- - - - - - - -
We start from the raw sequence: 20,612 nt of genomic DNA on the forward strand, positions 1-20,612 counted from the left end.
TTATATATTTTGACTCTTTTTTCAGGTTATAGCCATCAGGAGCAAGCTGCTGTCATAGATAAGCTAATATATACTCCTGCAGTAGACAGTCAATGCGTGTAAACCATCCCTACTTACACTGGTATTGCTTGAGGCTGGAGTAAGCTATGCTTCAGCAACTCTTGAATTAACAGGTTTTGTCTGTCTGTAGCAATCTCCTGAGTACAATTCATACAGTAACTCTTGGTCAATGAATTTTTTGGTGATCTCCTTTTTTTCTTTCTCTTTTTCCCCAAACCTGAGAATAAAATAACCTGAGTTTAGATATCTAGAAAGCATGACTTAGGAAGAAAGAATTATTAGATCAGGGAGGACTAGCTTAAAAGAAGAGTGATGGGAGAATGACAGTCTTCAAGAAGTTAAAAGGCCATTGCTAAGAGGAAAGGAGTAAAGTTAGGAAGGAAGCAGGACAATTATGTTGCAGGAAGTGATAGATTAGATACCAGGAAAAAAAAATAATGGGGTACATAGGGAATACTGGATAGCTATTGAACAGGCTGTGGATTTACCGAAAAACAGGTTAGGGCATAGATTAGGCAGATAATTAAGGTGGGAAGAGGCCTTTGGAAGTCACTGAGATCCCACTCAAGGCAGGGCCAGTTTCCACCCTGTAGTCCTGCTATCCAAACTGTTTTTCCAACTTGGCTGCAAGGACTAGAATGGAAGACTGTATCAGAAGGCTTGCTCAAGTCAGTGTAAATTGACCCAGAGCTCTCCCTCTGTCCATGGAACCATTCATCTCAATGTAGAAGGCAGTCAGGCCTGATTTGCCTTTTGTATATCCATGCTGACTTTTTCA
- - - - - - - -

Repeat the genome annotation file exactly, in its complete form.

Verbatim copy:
We start from the raw sequence: 20,612 nt of genomic DNA on the forward strand, positions 1-20,612 counted from the left end.
TTATATATTTTGACTCTTTTTTCAGGTTATAGCCATCAGGAGCAAGCTGCTGTCATAGATAAGCTAATATATACTCCTGCAGTAGACAGTCAATGCGTGTAAACCATCCCTACTTACACTGGTATTGCTTGAGGCTGGAGTAAGCTATGCTTCAGCAACTCTTGAATTAACAGGTTTTGTCTGTCTGTAGCAATCTCCTGAGTACAATTCATACAGTAACTCTTGGTCAATGAATTTTTTGGTGATCTCCTTTTTTTCTTTCTCTTTTTCCCCAAACCTGAGAATAAAATAACCTGAGTTTAGATATCTAGAAAGCATGACTTAGGAAGAAAGAATTATTAGATCAGGGAGGACTAGCTTAAAAGAAGAGTGATGGGAGAATGACAGTCTTCAAGAAGTTAAAAGGCCATTGCTAAGAGGAAAGGAGTAAAGTTAGGAAGGAAGCAGGACAATTATGTTGCAGGAAGTGATAGATTAGATACCAGGAAAAAAAAATAATGGGGTACATAGGGAATACTGGATAGCTATTGAACAGGCTGTGGATTTACCGAAAAACAGGTTAGGGCATAGATTAGGCAGATAATTAAGGTGGGAAGAGGCCTTTGGAAGTCACTGAGATCCCACTCAAGGCAGGGCCAGTTTCCACCCTGTAGTCCTGCTATCCAAACTGTTTTTCCAACTTGGCTGCAAGGACTAGAATGGAAGACTGTATCAGAAGGCTTGCTCAAGTCAGTGTAAATTGACCCAGAGCTCTCCCTCTGTCCATGGAACCATTCATCTCAATGTAGAAGGCAGTCAGGCCTGATTTGCCTTTTGTATATCCATGCTGACTTTTTCA